During the past three years, I’ve queried numerous RVers about what they’d like to change in their home on wheels. Comments like, “I didn’t know you could do that!” or, “I’d like to replace the couch but don’t know what to replace it with…” occur often.
The importance of an experienced RV cottage industry for all RVs
So where do you go if you want to give your traveling home a facelift? Three years ago, my spouse and I were introduced to an extensive cottage industry for all-things-interior located in and around Red Bay, Alabama. Bob Tiffin, CEO of Tiffin Motorhomes, reiterated how important experienced folks’ skills are when updating or customizing your motorhome, 5th wheel or trailer. It makes no difference what make or model. Bob mentioned at least ten facilities, most started by experienced Tiffin employees, within 30 minutes of Red Bay, Alabama. I found Bob’s nonchalant honesty quite refreshing when he said, “If you want something done to your home on wheels, you’ll find it within 30 minutes of Red Bay.”
This is a series of minor to major customizing projects showcasing many RVers’ dreams, which may inspire you to update or customize your own rig. This first installment deals with lighting and ceiling upgrades. The ensuing articles address custom and functional cabinetry, installing televators and seating enjoyment, updating flooring and RV decor “bling.”
Why LED over incandescent or fluorescent lighting?
LED lighting/bulbs are substantially more energy efficient than standard incandescent and fluorescent lighting that remain in RVs today. Incandescent lights create heat. Remember trying to unscrew a 60-watt lightbulb from a lamp right after you turned it off? You would have burned your fingers. Switching to LEDs in your home on wheels requires less amperage when operating. A boon to your inverter.
Choose the right LED bulb or fixture for the ambiance you desire.
How do you choose the right LED bulb to fit the area of living space where you desire more or less light? When choosing bulbs or light fixtures containing LED bulbs, look for the color and brightness you may be seeking.
The Kelvin Scale
LEDs are available in warm yellowish colors that mimic incandescent lights (low k number) to the brighter daylight (high k number) colors that are white or bluish-white.
You choose the bulb based on Kelvin numbers (sometimes abbreviated with a “K” in the specification) describing the color temperature or luminescence. Below are bathroom lights that were replaced with the round flat LEDs pictured above (these are the bulbs on Amazon). Notice the whiteness difference from the ceiling and salon wall lighting featured below.
The ceiling lights pictured above are custom-made by Nathan Davidson of Davidson RV to replace the plastic rectangular lights that use fluorescent bulbs. These lights can be plain to match the color of the ceiling, or they can be made to a more exotic stained base to dress up the ceiling. The choice is yours.
Examples of serious cost savings using LED lights.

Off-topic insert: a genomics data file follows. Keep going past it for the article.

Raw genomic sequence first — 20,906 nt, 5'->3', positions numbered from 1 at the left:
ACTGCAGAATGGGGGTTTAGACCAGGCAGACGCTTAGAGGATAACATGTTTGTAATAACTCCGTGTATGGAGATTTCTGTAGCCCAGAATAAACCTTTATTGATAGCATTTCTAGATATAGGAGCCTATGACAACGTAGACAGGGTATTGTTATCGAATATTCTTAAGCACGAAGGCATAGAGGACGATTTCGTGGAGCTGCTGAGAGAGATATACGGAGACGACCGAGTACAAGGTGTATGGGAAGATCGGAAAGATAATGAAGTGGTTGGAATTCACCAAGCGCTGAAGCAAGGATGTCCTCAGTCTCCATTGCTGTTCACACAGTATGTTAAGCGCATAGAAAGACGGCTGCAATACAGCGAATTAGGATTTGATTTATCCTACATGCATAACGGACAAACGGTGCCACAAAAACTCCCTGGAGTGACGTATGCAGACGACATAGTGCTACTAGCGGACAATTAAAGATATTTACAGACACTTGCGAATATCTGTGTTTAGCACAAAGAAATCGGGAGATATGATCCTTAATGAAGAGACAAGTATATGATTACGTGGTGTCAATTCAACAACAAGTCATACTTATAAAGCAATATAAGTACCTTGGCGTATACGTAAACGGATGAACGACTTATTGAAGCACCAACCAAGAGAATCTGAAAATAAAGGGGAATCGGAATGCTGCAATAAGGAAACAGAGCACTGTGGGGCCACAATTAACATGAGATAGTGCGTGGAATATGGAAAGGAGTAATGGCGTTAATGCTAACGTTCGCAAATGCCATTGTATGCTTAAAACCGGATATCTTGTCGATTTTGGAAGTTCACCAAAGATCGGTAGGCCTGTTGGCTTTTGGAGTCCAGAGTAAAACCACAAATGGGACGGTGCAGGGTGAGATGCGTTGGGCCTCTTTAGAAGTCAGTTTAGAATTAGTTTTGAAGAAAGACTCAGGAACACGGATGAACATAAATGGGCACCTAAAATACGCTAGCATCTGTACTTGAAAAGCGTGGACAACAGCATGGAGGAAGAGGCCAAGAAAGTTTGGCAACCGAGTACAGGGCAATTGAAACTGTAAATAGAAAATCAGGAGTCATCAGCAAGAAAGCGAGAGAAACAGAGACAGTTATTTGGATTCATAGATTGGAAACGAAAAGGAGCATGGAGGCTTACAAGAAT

LED bulbs compared to, say, a 60-watt lightbulb, use approximately 1/10 of the electricity wattage, 1/10 annual kilo-watt hours used, and are 1/10 the annual cost. A typical LED’s lifespan is exponentially longer than incandescent and fluorescent bulbs.
You choose the vast array of LED bulbs to replace the hot, energy-hog incandescent lighting by the numbers. This light in the salon was modified using one of the LED pucks pictured above. Regardless of your RV’s current lighting, you can improve the luminescence or brightness while reducing amperage usage.
A bright gadget review: Luci Core lights come in handy all around the RV
Use tap lights to illuminate dark RV spaces
I wish Red Bay wasn’t a zillion miles from home!
Lighting really does make all the difference when doing some modifications.
If manufacturers insist on installing rope lights for exterior lighting, they should also install the standard single bulb porch light common years ago so the owner has the option of avoiding turning the area into an aircraft landing zone. The neighbors would appreciate the little yellow porch light, unless they are coming over for a patio party, then crank up those rope lights!
Great point! We barely use our awning lighting that is the rope style.
I agree, my Jayflight doesn’t have a porch light. I don’t like using the LED rope light. I also can’t stand the blue lights. They bother my eyes.
We replaced all of our interior incandescent bulbs with LEDs and then replaced the fluorescent tubes with stick-on LEDs. Major difference on our interior lighting and fairly simple operation on the fluorescent fixtures.
We just did the same. Love the new lighting
Led’s are the wave of now. Be careful about the “k” value. 6500K is very bright and the blueish tint is hard on the eyes. Have been slowly converting to LED.
Looks like a visit to Red Bay.
We LOVE the cool high “K” value lights. They give out so much more light than the yelloish warm lights. It’s a personal choice.
Having said that, we are both in our mid 70s and always need as much light as possible to see.